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Heated Buckets


We recently installed heated water buckets in the barn, one in each stall for the horses and one for the goats. I probably should have done this years ago but I think I've finally had enough of busting ice in the morning only to have it refreeze a couple hours later.

The buckets have cords, so you have to put some thought into where you are going to hang them. The cords are wrapped in a protective metal spring to deter chewing, but especially with goats, the cords need to be completely out of sight of them. I don't trust their wandering mouths.

I placed the goat bucket pretty much on the ground (still attached to the wall by a bracket) so that it is low enough for the chickens to access it also if needed. They frequently come in the goat stall for water, especially if all of their drip waterers are frozen. The cord goes through the slats in the wall so they can't reach it. I also put a bungee cord around the bucket to keep them from moving it at all (and possibly exposing the cord).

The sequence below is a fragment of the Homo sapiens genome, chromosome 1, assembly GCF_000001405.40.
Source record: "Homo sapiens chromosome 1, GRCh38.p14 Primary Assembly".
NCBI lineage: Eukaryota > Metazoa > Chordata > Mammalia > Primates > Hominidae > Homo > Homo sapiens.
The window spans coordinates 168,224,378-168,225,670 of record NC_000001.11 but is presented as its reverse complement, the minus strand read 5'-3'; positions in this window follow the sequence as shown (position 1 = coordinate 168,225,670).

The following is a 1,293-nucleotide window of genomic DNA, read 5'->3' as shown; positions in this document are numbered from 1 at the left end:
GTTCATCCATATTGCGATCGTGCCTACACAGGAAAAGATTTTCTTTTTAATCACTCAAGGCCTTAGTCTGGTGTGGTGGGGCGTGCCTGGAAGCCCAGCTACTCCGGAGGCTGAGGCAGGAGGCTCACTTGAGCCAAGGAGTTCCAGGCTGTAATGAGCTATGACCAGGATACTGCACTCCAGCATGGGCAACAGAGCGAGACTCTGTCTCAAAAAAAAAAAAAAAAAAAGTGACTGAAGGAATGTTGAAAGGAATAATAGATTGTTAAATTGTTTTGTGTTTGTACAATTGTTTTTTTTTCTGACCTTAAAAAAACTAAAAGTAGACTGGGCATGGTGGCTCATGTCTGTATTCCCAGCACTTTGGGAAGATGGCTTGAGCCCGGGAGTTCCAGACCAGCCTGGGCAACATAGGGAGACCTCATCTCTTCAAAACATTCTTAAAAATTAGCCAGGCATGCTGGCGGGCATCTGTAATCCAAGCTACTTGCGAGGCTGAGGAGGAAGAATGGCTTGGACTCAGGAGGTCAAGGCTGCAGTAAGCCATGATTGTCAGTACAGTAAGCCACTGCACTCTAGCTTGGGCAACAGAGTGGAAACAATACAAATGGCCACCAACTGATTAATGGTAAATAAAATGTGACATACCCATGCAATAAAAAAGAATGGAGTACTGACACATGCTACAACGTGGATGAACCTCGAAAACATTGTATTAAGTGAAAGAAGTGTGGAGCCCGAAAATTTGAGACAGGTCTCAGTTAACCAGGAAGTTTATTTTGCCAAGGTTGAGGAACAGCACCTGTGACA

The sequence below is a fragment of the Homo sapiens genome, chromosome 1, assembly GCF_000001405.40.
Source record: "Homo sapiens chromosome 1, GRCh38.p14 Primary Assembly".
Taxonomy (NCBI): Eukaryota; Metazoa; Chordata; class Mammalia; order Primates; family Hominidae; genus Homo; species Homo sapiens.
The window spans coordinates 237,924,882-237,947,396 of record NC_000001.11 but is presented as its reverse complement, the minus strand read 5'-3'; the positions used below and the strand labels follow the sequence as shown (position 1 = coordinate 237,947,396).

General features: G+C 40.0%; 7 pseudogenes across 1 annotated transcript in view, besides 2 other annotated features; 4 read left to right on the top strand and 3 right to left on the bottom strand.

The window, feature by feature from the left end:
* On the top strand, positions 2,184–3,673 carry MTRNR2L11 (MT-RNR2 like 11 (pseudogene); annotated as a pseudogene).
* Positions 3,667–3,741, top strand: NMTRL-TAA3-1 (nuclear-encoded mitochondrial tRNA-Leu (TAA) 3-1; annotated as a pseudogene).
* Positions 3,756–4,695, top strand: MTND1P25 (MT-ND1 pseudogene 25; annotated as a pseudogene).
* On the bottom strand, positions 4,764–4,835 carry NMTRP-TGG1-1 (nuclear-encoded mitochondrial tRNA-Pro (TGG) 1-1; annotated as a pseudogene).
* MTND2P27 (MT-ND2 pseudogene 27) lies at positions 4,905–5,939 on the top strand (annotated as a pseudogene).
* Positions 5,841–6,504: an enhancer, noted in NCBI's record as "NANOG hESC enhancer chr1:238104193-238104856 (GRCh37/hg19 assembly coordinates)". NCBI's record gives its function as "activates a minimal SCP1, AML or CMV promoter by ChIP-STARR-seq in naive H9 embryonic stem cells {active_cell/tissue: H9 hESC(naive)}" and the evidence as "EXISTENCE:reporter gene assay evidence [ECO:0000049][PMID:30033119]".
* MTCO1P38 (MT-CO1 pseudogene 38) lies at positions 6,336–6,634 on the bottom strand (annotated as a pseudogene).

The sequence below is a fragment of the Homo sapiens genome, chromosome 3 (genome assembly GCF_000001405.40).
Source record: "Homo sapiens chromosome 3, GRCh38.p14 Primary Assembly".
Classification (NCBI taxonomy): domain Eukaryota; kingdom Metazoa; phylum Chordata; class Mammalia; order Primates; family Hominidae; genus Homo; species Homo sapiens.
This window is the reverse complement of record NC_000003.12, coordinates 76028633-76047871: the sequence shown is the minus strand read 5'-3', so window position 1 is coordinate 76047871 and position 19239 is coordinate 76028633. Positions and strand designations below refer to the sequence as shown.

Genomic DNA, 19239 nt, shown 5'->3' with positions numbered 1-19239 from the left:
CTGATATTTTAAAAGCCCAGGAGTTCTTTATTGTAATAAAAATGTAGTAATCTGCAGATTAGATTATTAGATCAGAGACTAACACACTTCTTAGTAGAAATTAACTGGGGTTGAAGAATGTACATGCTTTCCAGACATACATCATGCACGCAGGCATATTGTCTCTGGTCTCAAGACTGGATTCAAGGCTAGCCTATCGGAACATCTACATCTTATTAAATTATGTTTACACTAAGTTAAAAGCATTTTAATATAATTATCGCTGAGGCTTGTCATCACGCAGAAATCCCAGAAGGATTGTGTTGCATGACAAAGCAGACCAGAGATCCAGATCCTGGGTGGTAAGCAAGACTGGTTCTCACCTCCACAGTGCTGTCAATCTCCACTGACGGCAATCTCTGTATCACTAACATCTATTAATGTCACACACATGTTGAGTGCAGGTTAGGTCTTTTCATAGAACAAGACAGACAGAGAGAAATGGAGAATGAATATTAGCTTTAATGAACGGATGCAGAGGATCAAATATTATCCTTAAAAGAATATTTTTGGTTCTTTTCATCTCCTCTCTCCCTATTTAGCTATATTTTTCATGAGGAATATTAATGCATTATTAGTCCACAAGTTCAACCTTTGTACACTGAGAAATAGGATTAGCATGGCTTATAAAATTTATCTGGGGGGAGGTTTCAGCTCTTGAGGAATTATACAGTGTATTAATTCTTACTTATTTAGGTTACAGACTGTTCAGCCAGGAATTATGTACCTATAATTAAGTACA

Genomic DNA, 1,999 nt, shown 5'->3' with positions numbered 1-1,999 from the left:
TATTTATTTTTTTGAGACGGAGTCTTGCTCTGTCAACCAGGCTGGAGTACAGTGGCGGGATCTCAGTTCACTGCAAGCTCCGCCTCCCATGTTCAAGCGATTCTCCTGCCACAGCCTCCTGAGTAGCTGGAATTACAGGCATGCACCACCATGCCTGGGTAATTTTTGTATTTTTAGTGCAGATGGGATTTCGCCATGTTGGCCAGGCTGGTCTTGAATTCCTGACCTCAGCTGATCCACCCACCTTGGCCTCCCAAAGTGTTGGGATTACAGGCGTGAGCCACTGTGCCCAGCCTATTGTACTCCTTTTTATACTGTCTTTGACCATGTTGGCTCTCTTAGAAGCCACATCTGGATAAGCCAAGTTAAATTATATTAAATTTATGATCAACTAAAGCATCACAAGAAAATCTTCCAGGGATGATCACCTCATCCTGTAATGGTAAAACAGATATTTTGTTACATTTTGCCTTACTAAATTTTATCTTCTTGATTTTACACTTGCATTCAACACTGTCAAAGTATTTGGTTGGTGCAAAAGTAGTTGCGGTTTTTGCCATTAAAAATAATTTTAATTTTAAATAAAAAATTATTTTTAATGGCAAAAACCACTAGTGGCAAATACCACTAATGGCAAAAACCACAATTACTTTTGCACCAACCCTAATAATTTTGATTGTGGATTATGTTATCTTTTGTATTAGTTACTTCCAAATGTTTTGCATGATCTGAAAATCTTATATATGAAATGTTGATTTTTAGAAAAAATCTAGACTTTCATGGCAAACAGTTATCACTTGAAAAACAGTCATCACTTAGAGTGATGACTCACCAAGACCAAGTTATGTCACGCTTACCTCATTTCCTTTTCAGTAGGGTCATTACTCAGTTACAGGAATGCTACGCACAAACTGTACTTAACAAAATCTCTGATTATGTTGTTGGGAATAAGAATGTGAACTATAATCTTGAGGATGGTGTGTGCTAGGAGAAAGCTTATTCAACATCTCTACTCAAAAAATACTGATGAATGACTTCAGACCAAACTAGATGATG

The water I filled the bucket with started at 35 degrees, and I was happy to see that within two hours it was up to 51. I'm sure the heated water temperature is relative to the outside temperature, and it was in the mid 40s when I took this reading. That night the outside temps dipped into the 20s, and the morning water temp read in the 40s.

The plan with these buckets is to only use them in the winter. For the rest of the year we will store them away. The buckets feature a handy trap door of sorts on the bottom for storing the cord when it isn't being used.


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